Sadly, the image for all three films have been filtered to a certain degree, and while this is frustrating enough on its own it ends up being even more so since the level of noise reduction applied across all three films is not consistent. The first and second films end up coming out looking especially problematic as they have both been excessively “scrubbed.” At its worst grain is still kind of there but it’s incredibly flat and mushy, leading to finer details being wiped out and a generally textureless image. Then, other portions of the films seem to have had less digital noise reduction applied and grain becomes a little more prominent (if not entirely clean and natural), increasing the details. It’s all exceedingly irritating because it’s clear whoever is responsible for this (and it’s almost surely Media Asia and neither Criterion nor Ritrovata) knew enough not to max out the filtering to the point where everything looks like plastic, but they still felt it was worthwhile to apply it at different levels depending on the scene.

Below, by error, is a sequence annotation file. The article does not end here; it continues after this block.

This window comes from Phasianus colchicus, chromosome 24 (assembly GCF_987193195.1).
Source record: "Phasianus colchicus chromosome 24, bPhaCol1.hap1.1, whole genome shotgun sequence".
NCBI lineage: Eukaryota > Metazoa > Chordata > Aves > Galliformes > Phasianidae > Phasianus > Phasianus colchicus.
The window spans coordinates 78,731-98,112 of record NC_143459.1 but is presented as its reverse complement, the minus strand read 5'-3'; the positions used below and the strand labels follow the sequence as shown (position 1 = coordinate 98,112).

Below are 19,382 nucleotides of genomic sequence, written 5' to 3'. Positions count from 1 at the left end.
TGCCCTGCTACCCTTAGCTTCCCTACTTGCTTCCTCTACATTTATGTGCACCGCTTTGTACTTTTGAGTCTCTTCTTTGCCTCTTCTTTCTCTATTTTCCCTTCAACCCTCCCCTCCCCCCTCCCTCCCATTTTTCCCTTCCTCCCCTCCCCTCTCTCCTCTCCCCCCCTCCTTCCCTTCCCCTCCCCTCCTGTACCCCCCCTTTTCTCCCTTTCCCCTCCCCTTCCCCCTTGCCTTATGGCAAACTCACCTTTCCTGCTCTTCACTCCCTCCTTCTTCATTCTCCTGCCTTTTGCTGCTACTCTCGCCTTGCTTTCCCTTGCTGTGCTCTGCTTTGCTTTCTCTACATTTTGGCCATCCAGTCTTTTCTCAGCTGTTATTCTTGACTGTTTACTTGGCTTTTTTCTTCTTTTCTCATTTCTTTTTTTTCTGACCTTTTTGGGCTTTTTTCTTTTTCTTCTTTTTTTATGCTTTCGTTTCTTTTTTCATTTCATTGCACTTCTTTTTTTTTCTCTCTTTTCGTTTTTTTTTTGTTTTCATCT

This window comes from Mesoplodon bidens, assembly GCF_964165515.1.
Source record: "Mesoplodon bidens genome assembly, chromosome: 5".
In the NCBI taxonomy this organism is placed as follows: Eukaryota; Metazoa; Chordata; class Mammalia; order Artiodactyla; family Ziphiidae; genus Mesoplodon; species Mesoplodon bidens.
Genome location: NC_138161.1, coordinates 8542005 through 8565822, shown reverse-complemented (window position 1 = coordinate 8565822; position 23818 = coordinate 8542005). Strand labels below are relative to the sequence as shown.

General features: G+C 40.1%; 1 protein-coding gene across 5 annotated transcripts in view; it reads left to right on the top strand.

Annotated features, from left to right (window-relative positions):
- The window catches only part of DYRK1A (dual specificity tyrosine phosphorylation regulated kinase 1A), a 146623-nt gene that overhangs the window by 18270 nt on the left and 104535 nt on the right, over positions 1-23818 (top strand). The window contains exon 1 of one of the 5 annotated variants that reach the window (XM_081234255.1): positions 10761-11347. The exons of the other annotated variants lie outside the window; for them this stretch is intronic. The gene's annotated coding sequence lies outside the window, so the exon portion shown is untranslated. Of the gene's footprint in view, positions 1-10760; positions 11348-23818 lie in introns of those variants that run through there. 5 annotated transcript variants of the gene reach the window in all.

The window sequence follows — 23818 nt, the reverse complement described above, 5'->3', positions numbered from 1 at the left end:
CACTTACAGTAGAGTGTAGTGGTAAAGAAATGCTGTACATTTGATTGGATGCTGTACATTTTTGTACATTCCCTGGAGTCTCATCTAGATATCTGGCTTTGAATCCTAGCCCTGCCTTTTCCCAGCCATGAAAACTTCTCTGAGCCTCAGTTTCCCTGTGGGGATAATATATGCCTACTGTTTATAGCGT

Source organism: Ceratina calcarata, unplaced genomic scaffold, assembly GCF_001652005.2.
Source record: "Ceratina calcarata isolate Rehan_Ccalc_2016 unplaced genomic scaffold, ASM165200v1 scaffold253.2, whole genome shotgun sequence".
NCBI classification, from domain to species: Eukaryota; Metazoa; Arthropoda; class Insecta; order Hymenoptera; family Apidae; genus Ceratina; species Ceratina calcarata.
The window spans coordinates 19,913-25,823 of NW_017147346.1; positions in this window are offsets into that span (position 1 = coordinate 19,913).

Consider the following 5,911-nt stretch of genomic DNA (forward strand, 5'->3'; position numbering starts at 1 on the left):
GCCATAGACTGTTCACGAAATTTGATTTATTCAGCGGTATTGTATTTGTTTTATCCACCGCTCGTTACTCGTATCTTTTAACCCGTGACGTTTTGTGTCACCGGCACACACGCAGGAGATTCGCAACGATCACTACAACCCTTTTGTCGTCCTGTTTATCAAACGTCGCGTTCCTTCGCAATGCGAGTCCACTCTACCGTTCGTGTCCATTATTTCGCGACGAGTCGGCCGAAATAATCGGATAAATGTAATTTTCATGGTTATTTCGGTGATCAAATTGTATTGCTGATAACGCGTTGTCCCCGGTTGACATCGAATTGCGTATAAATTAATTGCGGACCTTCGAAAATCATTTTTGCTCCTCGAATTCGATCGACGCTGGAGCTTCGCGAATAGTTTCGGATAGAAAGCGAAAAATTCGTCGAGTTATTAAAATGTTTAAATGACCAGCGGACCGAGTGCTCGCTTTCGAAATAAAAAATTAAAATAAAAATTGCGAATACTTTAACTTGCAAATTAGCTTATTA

All of that then leads to the first two films delivering a blurry looking image that is rarely sharp and also contains a number of artifacts that include slight edge-enhancement. This also impacts black levels and shadows to a degree. Black levels are mostly fine (a bit murky and flat here and there) and the range in the shadows can be impressive at the presentation's best, but whether it be the master or even an issue with Criterion’s encode (it’s actually very hard to say) banding in the shadows is evident, and it’s probably worse in the second film.